LSU-Alabama an old-fashioned showdown

By John Zenor

Associated Press

Published: Friday, Nov. 4 2011 8:10 a.m. MDT

FILE - In this Nov. 7, 2009, file photo, Alabama fans hold up a sign during an NCAA college football game against LSU at Bryant Denny Stadium in Tuscaloosa, Ala. Second-ranked Alabama are slated to host No. 1 LSU on Saturday, Nov. 5, 2011.

Dave Martin, File, Associated Press

TUSCALOOSA, Ala. — The LSU and Alabama showdown promises to be a throwback of old-school football.

Both the top-ranked and barely tested Tigers and No. 2 and mostly unchallenged Alabama are built on power runs and run-stuffing defenses in a time when spread offenses are en vogue and huddles are optional.

"If you want to see 1970s smashmouth,," Alabama tight end Michael Williams said, "then this is what you want to see right here."

Yes, Saturday night's game will have a retro feel to it.

The vintage philosophies make this one reminiscent of an old Oklahoma-Nebraska or Alabama-Penn State clash. And like those teams, this year's edition of the Tide and Tigers — both 8-0 with five Southeastern Conference wins — have racked up double-digit victories

But neither Alabama's Nick Saban nor LSU's Les Miles is bringing the wishbone back in fashion.

Hitting, and hitting hard, well, that is certainly allowed. Even mandatory.

"It's a type of game that ... you don't necessarily see too often nowadays," LSU offensive lineman T-Bob Hebert said. "It is a little more old-school, so I think that'll be something fun to watch for the fans."

LSU's Jarrett Lee — supplemented by the more mobile Jordan Jefferson — and Alabama sophomore AJ McCarron have been the league's most efficient quarterbacks for the top two scoring offenses. However, Alabama ranks 66th nationally in passing offense, LSU 99th.

The Tigers, who have won on five of their last seven visits to Bryant-Denny. do have a significant deep threat in receiver Rueben Randle. The Tide counters with more of a catch-and-run type in speedy Marquis Maze.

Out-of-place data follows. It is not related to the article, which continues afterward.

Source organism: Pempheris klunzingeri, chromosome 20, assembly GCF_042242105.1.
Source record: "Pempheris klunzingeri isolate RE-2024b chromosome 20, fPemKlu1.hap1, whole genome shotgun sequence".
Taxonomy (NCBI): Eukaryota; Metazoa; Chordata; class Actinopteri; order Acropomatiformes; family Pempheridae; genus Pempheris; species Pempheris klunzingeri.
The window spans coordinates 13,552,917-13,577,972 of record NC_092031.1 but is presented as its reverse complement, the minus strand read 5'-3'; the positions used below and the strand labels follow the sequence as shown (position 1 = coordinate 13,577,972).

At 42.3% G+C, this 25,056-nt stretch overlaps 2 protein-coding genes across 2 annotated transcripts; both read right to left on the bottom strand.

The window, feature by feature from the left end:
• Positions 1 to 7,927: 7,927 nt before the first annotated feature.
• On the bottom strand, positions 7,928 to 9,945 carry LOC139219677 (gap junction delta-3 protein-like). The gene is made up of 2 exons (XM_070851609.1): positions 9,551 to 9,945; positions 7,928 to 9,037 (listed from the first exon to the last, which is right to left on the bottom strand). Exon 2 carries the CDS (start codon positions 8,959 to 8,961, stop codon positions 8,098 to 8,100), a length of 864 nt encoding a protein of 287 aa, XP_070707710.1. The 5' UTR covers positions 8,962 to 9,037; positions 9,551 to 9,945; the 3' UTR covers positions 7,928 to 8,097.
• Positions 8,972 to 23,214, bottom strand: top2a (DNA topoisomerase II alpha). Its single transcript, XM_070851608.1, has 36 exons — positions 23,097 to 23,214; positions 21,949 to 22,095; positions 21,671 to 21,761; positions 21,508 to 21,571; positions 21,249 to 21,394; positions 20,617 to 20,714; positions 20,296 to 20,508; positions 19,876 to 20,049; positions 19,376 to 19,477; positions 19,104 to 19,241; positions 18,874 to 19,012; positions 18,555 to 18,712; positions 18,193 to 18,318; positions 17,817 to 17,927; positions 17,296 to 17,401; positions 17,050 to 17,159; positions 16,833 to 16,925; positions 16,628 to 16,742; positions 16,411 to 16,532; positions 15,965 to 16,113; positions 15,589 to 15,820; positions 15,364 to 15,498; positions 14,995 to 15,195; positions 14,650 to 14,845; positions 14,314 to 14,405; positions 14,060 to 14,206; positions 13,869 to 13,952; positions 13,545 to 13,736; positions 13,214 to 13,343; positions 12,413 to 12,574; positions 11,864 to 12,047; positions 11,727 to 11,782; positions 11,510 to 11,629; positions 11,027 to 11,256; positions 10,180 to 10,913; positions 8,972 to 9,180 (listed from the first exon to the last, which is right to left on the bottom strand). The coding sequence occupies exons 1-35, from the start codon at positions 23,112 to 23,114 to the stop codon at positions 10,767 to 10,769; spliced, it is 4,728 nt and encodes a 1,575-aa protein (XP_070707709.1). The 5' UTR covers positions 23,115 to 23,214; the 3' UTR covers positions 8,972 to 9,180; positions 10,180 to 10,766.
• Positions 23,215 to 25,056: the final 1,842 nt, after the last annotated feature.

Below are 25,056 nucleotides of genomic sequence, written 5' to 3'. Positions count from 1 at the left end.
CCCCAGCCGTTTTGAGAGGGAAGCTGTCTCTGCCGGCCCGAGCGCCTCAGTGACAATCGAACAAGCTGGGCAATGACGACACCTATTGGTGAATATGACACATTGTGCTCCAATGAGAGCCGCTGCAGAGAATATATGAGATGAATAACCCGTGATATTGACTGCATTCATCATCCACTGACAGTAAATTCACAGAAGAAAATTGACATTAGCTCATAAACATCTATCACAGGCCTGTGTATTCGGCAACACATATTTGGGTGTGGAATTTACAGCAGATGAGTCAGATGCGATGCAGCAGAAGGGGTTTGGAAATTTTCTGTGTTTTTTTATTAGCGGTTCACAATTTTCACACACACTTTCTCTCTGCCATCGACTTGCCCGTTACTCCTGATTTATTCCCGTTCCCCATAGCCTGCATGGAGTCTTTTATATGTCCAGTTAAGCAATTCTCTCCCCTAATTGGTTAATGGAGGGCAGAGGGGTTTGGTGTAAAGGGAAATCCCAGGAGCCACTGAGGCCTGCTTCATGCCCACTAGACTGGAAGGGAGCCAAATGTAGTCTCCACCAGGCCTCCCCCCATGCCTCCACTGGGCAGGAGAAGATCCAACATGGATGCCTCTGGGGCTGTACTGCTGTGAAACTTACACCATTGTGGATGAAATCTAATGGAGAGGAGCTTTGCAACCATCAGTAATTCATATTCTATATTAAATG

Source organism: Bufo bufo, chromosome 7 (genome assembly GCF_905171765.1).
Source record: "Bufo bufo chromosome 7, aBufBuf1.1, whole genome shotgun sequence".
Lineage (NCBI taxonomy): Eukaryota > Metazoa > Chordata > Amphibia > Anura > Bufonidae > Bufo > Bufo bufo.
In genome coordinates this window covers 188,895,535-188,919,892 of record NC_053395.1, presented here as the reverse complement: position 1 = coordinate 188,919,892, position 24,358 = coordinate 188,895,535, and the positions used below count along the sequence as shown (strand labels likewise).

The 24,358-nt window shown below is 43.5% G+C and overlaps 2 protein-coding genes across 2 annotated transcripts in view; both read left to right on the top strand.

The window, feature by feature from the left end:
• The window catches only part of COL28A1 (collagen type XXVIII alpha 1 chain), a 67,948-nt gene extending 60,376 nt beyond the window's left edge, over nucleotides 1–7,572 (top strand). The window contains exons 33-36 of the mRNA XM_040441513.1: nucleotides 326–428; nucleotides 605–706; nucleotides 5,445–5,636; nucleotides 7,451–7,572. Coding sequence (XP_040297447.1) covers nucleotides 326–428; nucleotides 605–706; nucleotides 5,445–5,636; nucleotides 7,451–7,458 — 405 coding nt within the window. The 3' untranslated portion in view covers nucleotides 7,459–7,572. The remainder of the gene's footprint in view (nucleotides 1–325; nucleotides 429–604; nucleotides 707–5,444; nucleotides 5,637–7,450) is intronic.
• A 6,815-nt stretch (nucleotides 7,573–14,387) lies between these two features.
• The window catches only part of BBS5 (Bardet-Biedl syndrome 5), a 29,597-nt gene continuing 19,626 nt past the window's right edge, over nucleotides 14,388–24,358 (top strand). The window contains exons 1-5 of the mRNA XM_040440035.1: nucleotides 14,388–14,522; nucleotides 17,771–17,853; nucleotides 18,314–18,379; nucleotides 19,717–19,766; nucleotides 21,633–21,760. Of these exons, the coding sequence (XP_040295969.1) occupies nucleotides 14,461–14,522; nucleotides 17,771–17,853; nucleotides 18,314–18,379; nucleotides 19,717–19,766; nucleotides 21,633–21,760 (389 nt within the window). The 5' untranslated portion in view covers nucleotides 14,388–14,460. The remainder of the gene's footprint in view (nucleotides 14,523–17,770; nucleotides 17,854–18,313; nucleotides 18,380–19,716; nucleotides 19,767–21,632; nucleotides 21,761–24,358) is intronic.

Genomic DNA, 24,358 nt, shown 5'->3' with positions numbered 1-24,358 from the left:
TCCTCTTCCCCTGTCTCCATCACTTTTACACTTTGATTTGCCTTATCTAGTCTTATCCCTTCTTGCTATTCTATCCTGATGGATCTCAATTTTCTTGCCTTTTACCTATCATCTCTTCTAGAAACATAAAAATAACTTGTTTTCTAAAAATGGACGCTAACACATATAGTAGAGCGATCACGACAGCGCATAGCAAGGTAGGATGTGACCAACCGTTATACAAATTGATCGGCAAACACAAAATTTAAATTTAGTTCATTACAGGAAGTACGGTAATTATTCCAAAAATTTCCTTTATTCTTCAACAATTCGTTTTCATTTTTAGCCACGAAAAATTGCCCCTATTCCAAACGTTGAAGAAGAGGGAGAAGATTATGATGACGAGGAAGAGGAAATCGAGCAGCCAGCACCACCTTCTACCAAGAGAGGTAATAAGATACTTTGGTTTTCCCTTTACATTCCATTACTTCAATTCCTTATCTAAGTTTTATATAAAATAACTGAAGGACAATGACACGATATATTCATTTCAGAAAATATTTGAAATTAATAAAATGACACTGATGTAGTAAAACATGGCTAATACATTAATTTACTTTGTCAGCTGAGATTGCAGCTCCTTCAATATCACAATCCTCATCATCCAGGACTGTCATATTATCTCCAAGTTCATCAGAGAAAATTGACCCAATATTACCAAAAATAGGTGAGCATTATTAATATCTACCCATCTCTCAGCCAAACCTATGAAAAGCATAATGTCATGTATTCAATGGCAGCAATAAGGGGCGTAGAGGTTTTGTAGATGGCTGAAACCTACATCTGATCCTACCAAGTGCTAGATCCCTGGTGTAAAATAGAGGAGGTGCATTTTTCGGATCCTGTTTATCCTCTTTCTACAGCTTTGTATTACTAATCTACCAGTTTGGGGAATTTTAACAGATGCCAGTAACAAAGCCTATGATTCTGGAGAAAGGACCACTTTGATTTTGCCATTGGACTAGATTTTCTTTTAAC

What fans will see:

— A test of wills. Compact, powerful backs Trent Richardson of Alabama and LSU's Spencer Ware will be running between the tackles into defensive fronts that typically yield little ground.

— Playmakers on defense. An all-star defender making big tackles, forcing a timely turnover or just laying a resounding hit on some unsuspecting player. On Alabama, the likely candidates include linebackers Courtney Upshaw and Dont'a Hightower, and All-America safety Mark Barron. For LSU, it might be ball-stripping Tyrann Mathieu, fellow cornerback Morris Claiborne or pass rushers Barkevious Mingo or Sam Montgomery.

— Coaching eruptions. It might come from the ultra-intense, scowling Saban or Miles with his penchant for making seemingly odd gambles pay off.

With both teams coming off open dates, the hype around the game has been frenzied. Alabama's Williams has heard plenty from friends and family.

"Of course, 1 vs. 2, game of the century and all that type of stuff," he said. "You've got to put out the mental clutter."

Which isn't to say Williams isn't embracing the hype, even while some teammates downplayed it with that "just another game" spiel.

"This is what you come to Alabama for," the tight end said. "Great opportunity for some players. I know the atmosphere will be crazy. This is what you want to play in. It will be one for the ages."

It puts the spotlight on a community that was devastated by a deadly tornado in April but has received a regular Saturday pick-me-up from the Tide this fall.

"Every time we have a major event here, I think it makes people feel more and more normal about the way things are going," Saban said.

This certainly qualifies as major.

If the game lives up to its billing and ends up close, the loser's national championship aspirations might not be totally diminished. The loser could have an outside shot at January rematch in New Orleans that really is for the title.

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